to "loaded". So, we check for both here... */
            
    this.node.onreadystatechange mybind(this);
          
    //function () {
          //    if (this.readyState == "complete" || this.readyState == "loaded") {
          //        this.callback.call(this);
          //    }        
          //};
        
    }
        else if (
    this.browser.safari || this.browser.konqueror) {
            
    /* Safari/WebKit and Konqueror/KHTML do not emit
               _any_ events at all, but we can exploit the fact
               that dynamically generated <script> DOM nodes
               are executed in sequence (although the scripts
               theirself are still loaded in parallel) */
            
    _xsajax$nodes++;
            var 
    helper =
                
    'var ctx = _xsajax$node[' _xsajax$nodes '];' +
                
    'ctx.callback.call(ctx.node);' +
                
    'setTimeout(function () {' +
                
    '    ctx.node_helper.parentNode.removeChild(ctx.node_helper);' +
                
    '}, 100);';
                
    node_helper document.createElement('SCRIPT');
                
    node_helper.type 'text/javascript';
                
    node_helper.appendChild(document.createTextNode(helper));
                
    _xsajax$node[_xsajax$nodes] = {
                
    callbackcallback,
                
    nodethis.node,
                
    node_helpernode_helper
            
    };
        }
        else {
            
    /* Firefox, Opera and other reasonable browsers can
               use the regular "onload" event... */
            
    this.node.onload this.callback.bind(this);
        }


    /* inject <script> node into <head> of document */
    this.readyState 3;
    this.onreadystatechange();
    var 
    head document.getElementsByTagName('HEAD')[0] ;
    head.appendChild(this.node);

    /* optionally inject helper <script> node into <head>
       (Notice: we have to use a strange indirection via
       setTimeout() to insert this second <script> node here or
       at least Konqueror (and perhaps also Safari) for unknown
       reasons will not execute the first <script> node at all) */
    if (node_helper !== null) {
        
    setTimeout(function () {
            var 
    head document.getElementsByTagName('HEAD')[0] ;
            
    head.appendChild(node_helper);
        }, 
    100);
    }

    }

    //
    //------------------------------ Don't complain when these are called: setRequestHeader and onreadystatechange ----------
    //

    MyXajaxTransportClass.prototype.setRequestHeader = function() {
        
    //we don't need this
    }
    MyXajaxTransportClass.prototype.onreadystatechange = function() {
        
    //we don't need this


  2. #2
    Follow Me On Twitter: @djg gold trophysilver trophybronze trophy Dan Grossman's Avatar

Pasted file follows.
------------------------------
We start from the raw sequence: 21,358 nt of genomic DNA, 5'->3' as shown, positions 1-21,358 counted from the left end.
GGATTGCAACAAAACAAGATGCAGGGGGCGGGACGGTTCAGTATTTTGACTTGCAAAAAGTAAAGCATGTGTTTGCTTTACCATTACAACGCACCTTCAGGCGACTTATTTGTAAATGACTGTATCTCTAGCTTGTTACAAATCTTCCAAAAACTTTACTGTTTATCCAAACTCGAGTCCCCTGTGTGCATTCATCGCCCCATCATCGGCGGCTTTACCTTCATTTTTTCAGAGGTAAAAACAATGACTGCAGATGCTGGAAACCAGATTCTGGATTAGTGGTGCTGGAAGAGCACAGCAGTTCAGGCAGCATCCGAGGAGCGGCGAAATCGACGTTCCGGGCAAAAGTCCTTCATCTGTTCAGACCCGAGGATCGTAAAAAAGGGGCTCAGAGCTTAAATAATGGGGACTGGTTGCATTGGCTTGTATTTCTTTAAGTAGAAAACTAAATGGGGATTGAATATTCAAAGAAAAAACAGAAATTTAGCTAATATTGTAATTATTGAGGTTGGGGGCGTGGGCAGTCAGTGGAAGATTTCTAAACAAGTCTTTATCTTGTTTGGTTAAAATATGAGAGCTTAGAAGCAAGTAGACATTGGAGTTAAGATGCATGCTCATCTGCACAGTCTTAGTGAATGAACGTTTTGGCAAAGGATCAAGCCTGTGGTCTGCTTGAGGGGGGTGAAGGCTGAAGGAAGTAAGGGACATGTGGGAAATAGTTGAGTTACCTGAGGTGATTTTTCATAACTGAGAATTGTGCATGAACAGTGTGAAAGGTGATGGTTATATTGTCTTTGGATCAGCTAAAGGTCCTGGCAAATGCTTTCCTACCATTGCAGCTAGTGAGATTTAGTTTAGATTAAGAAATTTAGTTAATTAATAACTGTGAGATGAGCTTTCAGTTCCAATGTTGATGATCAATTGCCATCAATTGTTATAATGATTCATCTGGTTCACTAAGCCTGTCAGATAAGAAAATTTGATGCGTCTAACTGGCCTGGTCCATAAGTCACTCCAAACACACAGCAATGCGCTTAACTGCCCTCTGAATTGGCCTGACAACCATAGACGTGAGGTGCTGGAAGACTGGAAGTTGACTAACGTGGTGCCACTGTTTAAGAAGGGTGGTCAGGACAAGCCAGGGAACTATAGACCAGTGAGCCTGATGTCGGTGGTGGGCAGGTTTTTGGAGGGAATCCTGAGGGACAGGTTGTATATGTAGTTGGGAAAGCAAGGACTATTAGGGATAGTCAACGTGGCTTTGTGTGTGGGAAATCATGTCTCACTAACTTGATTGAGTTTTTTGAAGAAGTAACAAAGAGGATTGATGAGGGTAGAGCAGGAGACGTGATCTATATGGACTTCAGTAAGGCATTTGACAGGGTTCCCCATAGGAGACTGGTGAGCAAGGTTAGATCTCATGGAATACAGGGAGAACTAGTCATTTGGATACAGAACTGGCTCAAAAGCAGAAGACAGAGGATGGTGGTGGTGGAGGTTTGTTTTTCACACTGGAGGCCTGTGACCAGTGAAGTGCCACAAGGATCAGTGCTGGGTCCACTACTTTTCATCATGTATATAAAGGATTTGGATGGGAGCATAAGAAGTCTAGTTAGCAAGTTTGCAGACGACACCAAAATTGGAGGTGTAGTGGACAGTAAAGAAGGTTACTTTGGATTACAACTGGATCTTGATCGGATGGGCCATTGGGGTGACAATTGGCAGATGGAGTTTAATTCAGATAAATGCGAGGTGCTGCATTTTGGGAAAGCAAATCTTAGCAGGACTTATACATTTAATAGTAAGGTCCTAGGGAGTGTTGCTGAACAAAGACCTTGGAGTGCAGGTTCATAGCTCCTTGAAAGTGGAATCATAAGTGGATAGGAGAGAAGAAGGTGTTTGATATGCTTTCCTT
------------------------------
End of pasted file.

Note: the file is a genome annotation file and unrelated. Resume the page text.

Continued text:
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    What's the benefit of using this plugin over just appending a <script> element whose output calls a callback function? Is it just to make it act more like an XMLHttpRequest object?

  3. #3
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    You might want to take a look at how other people build things on top of Prototype, there is a pretty standard way of doing things (take script.aculo.us as one example).

    Also probably worth taking a look at the new Class features in the soon-to-be-released 1.6. You can probably extend Ajax.Request and change just those bits that you need to, making sure the interface and default options are consistent for people used to the existing code.

    Prototype gives you browser sniffing, you don't need to recreate it.

  4. #4
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    Regarding the advantage of this plugin. This plugin allows you to write your cross-site ajax request in exactly the same way as your regular ajax requests in prototype. This level of abstraction is really great if you want to have a great deal of more complex ajax interactions. The code to use the plugin goes like this:

    PHP Code:
    function ajaxTest() {
    dump('start');
    new 
    Ajax.Request(url, {
      
    method'GET',
      
    crosssitetrue,
      
    parameters: { theorder'1'down'1'threadid'5' },
      
    onLoading: function() {
      
    dump('onLoading');    
      },
      
    onSuccess: function(transport) {
      
    dump('onSuccess');
      },
      
    onFailure: function(transport) {
      
    dump('onFailure');
      }
    });

    As you see this plugin actually uses directly the ajax.request class. The ajax.request class just uses a different class for transport when specifying the crosssite: true.
    Indeed the extend functionality in 1.6 is very nice, but this extending was not needed here, since the ajax.request class remains largely unchanged.

    The plugin is not finished yet. Since it is a port of a jquery plugin, i still have the jquery browser detection in there. Didn't want to worry about the difference between those right now

    Hope you will like the end result

  5. #5